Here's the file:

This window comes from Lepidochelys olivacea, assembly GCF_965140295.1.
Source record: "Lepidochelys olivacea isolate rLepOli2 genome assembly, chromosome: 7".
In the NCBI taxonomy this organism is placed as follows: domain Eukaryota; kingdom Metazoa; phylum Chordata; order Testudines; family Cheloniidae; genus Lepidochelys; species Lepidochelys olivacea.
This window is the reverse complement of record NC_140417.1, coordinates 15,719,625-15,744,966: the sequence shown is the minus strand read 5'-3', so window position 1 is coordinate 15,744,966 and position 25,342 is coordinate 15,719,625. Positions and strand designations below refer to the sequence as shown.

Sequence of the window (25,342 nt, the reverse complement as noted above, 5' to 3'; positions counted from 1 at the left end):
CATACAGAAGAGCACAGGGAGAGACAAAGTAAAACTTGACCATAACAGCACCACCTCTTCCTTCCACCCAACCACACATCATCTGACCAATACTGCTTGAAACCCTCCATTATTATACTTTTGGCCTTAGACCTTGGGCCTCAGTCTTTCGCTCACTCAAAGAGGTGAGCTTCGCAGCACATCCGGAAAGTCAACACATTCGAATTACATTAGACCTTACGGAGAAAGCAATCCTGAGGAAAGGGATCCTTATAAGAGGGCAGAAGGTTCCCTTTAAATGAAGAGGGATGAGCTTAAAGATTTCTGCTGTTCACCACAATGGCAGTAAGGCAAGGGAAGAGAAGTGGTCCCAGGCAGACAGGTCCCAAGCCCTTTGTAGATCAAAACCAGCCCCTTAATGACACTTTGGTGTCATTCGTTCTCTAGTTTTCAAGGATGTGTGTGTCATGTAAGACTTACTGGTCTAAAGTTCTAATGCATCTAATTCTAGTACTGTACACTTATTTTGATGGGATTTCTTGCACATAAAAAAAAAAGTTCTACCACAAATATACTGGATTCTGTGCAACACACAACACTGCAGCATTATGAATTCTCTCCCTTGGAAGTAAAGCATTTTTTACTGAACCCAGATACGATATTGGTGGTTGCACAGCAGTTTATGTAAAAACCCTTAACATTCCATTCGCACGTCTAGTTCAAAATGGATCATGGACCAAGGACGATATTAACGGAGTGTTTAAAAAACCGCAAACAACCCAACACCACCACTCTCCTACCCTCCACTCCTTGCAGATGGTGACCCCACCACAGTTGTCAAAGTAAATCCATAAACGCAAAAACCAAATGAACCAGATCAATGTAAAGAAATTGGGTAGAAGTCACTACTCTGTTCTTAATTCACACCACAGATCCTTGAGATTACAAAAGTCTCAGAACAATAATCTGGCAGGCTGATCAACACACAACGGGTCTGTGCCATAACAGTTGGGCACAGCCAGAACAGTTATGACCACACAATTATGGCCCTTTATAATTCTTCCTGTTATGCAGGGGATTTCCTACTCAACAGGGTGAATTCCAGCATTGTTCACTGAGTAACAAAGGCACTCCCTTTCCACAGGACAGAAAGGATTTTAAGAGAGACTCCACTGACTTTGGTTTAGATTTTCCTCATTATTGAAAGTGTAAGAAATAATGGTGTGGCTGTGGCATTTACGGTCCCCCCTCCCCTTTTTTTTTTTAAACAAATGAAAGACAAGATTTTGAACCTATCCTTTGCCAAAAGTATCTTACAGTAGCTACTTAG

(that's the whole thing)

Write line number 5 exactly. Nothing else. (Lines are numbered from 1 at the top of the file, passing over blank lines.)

Sequence of the window (25,342 nt, the reverse complement as noted above, 5' to 3'; positions counted from 1 at the left end):